by Gene Moy
Some time ago I received a breeding group of seven Corydoras similis from a fellow hobbyist. C. similis can be confused with C. maculatus. The spot at the base of the tail is more distinct in C. maculatus, less so for C. similis.
The group was kept in a community tank with other Corys and other fish. There they stayed for a year. Finally, I decided to provide them with tank of their own. Live black worms supplemented the usual flake food.
It must have been the timing, because they spawned one week later after the move. As with most spawnings, I did not observe the act. During this first spawning, only about 30 eggs were removed to a separate tank.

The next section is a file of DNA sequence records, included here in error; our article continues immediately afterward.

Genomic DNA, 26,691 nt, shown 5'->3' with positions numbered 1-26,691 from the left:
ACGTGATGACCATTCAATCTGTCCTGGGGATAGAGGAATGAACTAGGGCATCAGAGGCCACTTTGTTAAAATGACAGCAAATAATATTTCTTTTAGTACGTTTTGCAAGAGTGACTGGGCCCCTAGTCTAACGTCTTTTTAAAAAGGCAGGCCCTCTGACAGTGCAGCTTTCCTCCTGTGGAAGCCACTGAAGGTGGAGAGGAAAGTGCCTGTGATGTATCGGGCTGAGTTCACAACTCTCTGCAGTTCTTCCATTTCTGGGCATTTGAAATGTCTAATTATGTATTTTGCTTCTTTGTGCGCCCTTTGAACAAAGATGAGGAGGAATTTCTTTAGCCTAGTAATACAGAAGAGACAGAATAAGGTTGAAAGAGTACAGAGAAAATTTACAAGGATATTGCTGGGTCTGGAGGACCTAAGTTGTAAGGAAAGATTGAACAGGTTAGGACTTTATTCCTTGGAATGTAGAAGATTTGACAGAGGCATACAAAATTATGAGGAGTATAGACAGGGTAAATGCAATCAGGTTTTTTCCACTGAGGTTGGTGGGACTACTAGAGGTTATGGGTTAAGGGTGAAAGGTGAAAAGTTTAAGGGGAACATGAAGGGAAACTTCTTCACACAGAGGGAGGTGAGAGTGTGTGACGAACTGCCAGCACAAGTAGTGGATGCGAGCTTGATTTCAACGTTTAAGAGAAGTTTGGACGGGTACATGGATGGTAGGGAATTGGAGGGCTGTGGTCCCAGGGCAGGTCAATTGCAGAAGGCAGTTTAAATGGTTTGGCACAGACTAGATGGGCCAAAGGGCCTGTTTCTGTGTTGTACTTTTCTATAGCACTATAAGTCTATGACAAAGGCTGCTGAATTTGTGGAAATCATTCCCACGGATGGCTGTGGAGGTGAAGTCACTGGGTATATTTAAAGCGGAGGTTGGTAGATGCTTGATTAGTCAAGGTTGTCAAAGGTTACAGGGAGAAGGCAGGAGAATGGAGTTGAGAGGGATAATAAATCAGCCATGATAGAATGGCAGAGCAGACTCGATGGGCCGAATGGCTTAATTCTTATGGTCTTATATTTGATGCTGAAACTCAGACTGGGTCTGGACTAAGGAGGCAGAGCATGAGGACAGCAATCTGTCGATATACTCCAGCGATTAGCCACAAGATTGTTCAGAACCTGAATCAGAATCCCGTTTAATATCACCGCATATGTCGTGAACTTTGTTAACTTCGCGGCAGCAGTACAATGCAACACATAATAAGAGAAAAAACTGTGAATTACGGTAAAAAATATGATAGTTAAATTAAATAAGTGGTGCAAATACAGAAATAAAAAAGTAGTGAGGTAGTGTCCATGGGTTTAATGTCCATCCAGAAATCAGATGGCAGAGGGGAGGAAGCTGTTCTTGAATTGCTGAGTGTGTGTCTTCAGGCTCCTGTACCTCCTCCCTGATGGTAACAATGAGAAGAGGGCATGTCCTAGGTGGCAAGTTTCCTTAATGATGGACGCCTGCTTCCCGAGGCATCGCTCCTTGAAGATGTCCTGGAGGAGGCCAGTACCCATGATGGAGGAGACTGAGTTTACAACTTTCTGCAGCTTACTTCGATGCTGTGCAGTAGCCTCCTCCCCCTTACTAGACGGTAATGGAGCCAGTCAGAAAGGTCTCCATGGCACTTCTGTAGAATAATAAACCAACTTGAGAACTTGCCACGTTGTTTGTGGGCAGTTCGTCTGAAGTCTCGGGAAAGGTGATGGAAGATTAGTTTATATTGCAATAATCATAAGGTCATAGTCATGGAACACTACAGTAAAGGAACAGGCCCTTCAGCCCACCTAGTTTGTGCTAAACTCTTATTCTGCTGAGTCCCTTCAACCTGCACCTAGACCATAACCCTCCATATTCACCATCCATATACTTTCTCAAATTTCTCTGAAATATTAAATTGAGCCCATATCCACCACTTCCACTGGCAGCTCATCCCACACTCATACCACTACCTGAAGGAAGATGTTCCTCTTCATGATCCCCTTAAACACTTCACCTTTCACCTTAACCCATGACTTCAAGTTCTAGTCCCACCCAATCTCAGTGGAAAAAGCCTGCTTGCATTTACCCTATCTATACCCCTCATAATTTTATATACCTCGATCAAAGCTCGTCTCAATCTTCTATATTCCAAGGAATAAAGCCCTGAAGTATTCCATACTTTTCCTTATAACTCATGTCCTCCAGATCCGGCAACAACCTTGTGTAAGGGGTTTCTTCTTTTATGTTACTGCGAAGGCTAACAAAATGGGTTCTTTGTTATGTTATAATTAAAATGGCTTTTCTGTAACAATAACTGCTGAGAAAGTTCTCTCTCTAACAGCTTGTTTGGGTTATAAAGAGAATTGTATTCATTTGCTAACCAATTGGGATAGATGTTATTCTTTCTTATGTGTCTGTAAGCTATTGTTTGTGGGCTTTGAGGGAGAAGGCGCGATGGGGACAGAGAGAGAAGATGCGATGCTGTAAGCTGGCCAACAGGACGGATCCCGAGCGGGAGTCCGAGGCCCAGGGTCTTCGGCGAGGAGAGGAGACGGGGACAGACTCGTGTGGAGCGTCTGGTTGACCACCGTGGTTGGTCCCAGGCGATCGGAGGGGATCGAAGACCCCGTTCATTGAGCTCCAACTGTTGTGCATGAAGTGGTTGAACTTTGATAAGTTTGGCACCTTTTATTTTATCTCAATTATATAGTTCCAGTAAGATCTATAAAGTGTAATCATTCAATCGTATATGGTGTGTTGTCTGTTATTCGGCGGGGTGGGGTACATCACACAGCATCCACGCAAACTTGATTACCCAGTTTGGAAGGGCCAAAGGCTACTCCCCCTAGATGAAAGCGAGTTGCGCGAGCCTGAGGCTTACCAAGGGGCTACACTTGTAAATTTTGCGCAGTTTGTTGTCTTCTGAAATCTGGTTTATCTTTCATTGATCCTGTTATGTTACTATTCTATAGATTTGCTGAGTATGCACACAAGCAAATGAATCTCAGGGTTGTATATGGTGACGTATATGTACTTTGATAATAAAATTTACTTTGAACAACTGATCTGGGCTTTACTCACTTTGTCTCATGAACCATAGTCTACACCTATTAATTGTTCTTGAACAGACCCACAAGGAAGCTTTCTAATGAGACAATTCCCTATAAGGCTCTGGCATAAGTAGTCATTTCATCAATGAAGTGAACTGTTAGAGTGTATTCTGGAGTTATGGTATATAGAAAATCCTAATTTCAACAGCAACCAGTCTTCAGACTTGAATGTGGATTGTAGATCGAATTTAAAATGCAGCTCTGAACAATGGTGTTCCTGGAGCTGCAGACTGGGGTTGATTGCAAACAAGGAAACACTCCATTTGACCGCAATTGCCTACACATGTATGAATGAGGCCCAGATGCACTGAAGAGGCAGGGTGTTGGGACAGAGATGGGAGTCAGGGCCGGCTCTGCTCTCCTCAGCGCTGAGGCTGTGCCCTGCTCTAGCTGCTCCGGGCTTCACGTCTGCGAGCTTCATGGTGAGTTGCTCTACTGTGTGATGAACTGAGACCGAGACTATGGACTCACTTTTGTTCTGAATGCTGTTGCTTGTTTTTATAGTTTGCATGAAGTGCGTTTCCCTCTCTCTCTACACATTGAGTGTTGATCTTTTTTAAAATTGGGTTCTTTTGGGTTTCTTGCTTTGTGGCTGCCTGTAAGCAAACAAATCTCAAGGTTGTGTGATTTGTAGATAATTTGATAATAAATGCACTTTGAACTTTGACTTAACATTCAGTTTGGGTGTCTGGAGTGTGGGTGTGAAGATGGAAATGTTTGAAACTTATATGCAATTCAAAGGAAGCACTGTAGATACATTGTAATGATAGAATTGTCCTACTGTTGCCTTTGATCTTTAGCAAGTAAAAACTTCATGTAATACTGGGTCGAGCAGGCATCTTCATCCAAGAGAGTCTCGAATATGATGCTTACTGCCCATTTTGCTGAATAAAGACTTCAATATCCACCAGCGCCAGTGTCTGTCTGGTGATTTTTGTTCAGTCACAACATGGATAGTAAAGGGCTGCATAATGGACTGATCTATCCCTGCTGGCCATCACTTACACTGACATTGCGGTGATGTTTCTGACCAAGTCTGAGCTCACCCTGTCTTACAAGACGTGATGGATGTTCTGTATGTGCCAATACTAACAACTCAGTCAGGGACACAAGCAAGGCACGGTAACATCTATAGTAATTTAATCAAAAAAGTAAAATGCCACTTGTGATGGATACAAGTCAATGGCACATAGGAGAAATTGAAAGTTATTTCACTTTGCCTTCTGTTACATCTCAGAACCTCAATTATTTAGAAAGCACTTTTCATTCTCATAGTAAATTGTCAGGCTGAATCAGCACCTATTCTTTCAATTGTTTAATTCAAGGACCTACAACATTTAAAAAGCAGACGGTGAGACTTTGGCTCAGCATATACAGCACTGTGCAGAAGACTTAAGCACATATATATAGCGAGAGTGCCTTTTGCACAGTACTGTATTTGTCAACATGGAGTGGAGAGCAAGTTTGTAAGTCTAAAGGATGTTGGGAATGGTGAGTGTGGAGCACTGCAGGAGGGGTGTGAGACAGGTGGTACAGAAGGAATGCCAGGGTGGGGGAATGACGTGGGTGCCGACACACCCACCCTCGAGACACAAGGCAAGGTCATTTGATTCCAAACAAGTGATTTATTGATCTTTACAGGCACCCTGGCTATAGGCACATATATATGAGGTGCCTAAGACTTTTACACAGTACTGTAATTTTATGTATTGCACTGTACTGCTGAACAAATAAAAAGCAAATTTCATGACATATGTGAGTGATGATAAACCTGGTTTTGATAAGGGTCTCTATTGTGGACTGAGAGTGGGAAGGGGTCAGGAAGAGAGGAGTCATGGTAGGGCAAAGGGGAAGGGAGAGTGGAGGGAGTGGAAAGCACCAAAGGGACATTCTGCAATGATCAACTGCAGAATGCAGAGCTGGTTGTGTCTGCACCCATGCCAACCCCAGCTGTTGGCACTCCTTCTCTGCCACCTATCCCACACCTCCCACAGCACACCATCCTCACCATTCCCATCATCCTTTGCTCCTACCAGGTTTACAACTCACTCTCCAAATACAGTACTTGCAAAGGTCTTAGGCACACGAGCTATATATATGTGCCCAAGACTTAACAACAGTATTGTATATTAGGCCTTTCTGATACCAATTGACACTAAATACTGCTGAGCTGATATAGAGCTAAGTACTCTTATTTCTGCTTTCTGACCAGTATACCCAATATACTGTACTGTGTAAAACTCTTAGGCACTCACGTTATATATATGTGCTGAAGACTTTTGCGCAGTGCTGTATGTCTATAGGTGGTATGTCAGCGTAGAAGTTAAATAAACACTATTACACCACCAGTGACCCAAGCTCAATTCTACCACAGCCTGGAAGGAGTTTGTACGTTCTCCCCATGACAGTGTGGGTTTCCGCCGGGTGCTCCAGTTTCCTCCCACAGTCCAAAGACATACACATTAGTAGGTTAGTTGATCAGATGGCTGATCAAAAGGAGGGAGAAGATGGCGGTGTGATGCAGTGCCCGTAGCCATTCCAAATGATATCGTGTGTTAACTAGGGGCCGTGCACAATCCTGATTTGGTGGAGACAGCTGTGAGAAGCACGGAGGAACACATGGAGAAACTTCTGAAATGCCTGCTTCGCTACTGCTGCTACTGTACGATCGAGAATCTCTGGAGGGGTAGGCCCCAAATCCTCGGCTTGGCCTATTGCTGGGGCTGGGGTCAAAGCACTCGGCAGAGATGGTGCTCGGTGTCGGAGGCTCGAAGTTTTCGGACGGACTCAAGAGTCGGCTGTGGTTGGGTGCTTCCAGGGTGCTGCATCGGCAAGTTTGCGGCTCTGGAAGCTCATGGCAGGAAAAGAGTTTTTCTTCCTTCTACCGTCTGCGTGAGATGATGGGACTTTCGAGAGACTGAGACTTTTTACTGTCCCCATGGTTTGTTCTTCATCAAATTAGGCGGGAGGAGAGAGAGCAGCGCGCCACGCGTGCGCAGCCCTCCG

A couple of weeks later, the parents proceeded to spawn after I had moved the group back to the community tank. This time, I was able to witness part of the process. Only one pair was observed actively spawning. Others went about their own business. An additional 40 eggs were removed. Unfortunately, I was on a business cycle of going out of town. Upon my return two weeks later, the young had hatched out. The percentage of fertile eggs is only around 50 percent.
The weeks then months go by. The fry grow very slowly. At two months the young are about one half inch.
In summary, C. similis is easy to breed, if given a chance. For whatever reason, my group seems to have a low fertility rate.
This article first appeared in PVAS’s Delta Tale, Vol 32, # 2